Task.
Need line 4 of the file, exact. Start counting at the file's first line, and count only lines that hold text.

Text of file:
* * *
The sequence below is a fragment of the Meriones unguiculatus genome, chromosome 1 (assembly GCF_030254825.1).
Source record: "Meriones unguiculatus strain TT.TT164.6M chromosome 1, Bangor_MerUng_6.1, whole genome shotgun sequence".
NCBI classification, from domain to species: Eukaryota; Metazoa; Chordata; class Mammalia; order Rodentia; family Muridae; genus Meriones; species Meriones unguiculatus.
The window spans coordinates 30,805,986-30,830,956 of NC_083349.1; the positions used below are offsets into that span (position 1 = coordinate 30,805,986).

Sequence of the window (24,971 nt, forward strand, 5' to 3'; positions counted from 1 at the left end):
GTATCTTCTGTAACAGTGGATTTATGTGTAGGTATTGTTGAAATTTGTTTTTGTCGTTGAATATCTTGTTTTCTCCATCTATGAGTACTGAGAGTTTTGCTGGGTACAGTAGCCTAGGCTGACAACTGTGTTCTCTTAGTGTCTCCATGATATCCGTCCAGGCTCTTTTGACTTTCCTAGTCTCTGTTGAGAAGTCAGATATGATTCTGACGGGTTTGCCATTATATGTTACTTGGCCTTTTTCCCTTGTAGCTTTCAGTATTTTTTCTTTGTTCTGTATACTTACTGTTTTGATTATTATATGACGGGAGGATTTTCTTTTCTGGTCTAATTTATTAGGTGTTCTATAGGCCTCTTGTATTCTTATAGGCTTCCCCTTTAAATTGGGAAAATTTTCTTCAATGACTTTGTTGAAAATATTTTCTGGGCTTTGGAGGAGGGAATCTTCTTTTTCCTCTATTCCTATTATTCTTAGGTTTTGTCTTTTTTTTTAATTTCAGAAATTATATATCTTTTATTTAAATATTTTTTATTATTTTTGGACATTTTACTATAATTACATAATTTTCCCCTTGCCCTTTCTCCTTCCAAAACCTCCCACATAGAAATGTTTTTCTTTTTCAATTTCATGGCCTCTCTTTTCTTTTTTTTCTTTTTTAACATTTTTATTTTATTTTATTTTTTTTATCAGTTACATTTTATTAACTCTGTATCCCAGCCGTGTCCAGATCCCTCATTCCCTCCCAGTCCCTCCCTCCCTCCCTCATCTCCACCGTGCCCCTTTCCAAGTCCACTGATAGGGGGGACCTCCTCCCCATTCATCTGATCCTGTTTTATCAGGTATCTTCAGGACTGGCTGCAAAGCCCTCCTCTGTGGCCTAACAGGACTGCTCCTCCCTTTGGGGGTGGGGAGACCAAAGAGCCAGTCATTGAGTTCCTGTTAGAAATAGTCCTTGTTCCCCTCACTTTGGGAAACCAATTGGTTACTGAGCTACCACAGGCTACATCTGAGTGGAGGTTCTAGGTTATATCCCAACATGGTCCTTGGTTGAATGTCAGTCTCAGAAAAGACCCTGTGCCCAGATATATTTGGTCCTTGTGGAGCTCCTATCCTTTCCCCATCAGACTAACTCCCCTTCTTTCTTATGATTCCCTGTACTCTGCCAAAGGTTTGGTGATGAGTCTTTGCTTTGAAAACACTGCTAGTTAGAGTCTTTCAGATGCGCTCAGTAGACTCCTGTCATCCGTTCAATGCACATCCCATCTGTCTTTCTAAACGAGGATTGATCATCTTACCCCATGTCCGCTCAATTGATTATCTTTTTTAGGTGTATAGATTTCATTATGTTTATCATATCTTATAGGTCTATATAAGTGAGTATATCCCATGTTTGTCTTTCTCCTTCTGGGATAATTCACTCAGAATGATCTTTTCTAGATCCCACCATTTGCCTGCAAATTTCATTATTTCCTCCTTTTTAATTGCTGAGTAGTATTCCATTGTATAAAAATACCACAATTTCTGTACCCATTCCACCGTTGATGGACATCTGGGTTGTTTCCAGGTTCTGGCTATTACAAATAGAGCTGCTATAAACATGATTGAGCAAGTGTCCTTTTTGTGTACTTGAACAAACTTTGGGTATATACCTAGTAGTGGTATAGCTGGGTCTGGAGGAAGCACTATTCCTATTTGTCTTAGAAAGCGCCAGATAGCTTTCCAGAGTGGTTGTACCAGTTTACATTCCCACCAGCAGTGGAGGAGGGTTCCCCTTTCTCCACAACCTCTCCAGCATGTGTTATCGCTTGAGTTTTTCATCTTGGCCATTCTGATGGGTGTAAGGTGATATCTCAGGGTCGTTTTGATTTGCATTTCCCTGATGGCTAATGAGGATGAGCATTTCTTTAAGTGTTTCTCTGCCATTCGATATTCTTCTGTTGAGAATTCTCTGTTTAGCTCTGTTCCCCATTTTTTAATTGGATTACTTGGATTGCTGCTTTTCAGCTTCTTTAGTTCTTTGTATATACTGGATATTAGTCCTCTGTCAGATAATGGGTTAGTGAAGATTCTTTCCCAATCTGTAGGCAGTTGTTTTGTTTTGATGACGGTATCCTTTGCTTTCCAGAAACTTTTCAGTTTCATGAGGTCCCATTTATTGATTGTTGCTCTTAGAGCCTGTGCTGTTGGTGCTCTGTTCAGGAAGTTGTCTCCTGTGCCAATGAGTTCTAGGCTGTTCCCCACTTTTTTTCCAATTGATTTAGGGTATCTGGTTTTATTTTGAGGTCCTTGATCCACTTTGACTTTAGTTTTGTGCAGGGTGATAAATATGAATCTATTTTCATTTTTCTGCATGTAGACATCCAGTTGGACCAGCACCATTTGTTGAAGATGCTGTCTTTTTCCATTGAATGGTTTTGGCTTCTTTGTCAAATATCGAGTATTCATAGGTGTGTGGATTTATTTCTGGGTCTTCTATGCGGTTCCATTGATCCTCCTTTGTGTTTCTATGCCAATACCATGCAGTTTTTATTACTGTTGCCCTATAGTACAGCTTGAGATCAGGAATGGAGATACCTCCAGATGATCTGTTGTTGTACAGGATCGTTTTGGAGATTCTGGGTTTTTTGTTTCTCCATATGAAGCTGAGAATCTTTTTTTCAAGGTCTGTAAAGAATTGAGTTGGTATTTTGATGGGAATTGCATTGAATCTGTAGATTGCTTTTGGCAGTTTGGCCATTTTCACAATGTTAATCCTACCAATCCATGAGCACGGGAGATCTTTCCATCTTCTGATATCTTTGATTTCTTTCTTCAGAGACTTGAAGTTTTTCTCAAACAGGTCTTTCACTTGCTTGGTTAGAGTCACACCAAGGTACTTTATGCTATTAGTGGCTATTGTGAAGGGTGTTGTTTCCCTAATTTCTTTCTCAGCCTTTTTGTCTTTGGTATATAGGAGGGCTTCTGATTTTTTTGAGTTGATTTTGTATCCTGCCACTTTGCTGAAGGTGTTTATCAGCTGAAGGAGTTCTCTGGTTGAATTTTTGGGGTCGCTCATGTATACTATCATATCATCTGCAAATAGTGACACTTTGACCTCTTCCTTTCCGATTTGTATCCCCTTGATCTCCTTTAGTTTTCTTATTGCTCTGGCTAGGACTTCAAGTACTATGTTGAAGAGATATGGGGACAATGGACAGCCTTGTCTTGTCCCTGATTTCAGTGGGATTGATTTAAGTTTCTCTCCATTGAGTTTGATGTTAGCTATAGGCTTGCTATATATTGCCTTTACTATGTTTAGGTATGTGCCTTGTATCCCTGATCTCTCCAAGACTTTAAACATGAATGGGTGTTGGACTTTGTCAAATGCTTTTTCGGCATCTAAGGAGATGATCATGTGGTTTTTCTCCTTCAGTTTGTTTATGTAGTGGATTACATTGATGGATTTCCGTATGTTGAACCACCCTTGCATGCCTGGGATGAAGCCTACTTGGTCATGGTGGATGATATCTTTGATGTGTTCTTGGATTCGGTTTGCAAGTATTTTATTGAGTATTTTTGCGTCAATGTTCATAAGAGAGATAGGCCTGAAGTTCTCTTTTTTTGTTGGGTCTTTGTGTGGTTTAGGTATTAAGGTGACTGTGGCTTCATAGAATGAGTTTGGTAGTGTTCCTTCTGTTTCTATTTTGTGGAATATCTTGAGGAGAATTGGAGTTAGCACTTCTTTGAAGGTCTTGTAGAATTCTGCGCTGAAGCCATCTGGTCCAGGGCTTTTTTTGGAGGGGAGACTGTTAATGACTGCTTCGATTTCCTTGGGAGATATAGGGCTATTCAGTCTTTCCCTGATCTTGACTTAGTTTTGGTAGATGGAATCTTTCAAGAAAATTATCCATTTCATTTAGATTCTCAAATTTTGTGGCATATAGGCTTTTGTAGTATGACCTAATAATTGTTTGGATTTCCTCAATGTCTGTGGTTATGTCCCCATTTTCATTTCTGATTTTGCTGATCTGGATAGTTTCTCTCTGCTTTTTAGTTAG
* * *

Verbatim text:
The window spans coordinates 30,805,986-30,830,956 of NC_083349.1; the positions used below are offsets into that span (position 1 = coordinate 30,805,986).